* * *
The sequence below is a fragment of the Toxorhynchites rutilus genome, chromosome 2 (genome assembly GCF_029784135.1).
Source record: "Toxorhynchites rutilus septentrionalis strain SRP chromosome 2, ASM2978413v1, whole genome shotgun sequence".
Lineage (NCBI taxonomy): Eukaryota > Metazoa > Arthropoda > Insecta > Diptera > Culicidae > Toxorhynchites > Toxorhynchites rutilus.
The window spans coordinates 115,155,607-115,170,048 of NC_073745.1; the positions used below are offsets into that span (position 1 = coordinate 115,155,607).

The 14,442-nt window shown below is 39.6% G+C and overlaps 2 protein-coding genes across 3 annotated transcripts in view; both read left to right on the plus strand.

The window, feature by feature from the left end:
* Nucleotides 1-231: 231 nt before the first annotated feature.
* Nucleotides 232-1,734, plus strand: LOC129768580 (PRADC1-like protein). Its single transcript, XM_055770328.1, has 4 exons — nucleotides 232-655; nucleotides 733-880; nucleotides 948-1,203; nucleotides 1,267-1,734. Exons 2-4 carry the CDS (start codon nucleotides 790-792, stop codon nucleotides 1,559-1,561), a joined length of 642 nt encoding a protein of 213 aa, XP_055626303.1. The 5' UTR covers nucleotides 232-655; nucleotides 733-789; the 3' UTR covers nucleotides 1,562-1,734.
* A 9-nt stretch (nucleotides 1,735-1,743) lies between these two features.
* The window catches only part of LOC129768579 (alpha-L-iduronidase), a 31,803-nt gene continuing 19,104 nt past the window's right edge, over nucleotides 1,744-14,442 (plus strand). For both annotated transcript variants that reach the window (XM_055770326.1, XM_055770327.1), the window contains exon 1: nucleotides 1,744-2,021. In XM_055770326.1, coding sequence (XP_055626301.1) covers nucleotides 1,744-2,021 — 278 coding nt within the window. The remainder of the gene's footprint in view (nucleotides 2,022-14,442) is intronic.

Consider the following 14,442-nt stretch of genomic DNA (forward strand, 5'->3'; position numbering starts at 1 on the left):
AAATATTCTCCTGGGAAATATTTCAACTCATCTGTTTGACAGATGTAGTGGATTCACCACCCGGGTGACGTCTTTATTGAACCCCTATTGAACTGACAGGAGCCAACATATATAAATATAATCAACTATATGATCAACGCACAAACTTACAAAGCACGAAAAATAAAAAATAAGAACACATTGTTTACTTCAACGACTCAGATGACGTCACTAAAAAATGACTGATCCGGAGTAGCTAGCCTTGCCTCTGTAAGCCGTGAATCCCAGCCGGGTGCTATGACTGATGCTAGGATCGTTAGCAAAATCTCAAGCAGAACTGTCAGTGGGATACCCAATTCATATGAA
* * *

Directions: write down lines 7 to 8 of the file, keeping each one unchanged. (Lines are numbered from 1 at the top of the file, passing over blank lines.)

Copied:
* Nucleotides 1-231: 231 nt before the first annotated feature.
* Nucleotides 232-1,734, plus strand: LOC129768580 (PRADC1-like protein). Its single transcript, XM_055770328.1, has 4 exons — nucleotides 232-655; nucleotides 733-880; nucleotides 948-1,203; nucleotides 1,267-1,734. Exons 2-4 carry the CDS (start codon nucleotides 790-792, stop codon nucleotides 1,559-1,561), a joined length of 642 nt encoding a protein of 213 aa, XP_055626303.1. The 5' UTR covers nucleotides 232-655; nucleotides 733-789; the 3' UTR covers nucleotides 1,562-1,734.